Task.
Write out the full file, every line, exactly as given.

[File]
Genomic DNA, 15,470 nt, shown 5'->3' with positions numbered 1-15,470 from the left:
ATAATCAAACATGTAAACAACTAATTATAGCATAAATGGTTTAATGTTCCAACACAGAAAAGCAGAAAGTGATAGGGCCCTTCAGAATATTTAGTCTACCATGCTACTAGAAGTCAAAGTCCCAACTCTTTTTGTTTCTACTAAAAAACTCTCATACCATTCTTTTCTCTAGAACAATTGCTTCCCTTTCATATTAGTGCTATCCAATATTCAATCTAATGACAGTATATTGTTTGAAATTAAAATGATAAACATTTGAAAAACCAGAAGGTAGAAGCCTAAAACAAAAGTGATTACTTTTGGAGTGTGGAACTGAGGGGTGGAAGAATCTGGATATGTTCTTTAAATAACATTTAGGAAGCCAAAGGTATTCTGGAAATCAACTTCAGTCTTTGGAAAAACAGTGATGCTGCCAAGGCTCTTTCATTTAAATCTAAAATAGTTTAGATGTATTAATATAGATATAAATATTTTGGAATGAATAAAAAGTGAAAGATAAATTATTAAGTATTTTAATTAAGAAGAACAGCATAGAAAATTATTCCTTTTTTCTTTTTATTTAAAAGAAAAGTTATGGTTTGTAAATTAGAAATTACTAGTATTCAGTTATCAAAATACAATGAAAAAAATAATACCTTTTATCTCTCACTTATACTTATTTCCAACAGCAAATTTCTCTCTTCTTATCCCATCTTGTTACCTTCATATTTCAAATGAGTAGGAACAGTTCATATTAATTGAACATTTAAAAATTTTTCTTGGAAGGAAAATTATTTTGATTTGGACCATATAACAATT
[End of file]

Genomic DNA, 15,470 nt, shown 5'->3' with positions numbered 1-15,470 from the left:
ATAATCAAACATGTAAACAACTAATTATAGCATAAATGGTTTAATGTTCCAACACAGAAAAGCAGAAAGTGATAGGGCCCTTCAGAATATTTAGTCTACCATGCTACTAGAAGTCAAAGTCCCAACTCTTTTTGTTTCTACTAAAAAACTCTCATACCATTCTTTTCTCTAGAACAATTGCTTCCCTTTCATATTAGTGCTATCCAATATTCAATCTAATGACAGTATATTGTTTGAAATTAAAATGATAAACATTTGAAAAACCAGAAGGTAGAAGCCTAAAACAAAAGTGATTACTTTTGGAGTGTGGAACTGAGGGGTGGAAGAATCTGGATATGTTCTTTAAATAACATTTAGGAAGCCAAAGGTATTCTGGAAATCAACTTCAGTCTTTGGAAAAACAGTGATGCTGCCAAGGCTCTTTCATTTAAATCTAAAATAGTTTAGATGTATTAATATAGATATAAATATTTTGGAATGAATAAAAAGTGAAAGATAAATTATTAAGTATTTTAATTAAGAAGAACAGCATAGAAAATTATTCCTTTTTTCTTTTTATTTAAAAGAAAAGTTATGGTTTGTAAATTAGAAATTACTAGTATTCAGTTATCAAAATACAATGAAAAAAATAATACCTTTTATCTCTCACTTATACTTATTTCCAACAGCAAATTTCTCTCTTCTTATCCCATCTTGTTACCTTCATATTTCAAATGAGTAGGAACAGTTCATATTAATTGAACATTTAAAAATTTTTCTTGGAAGGAAAATTATTTTGATTTGGACCATATAACAATT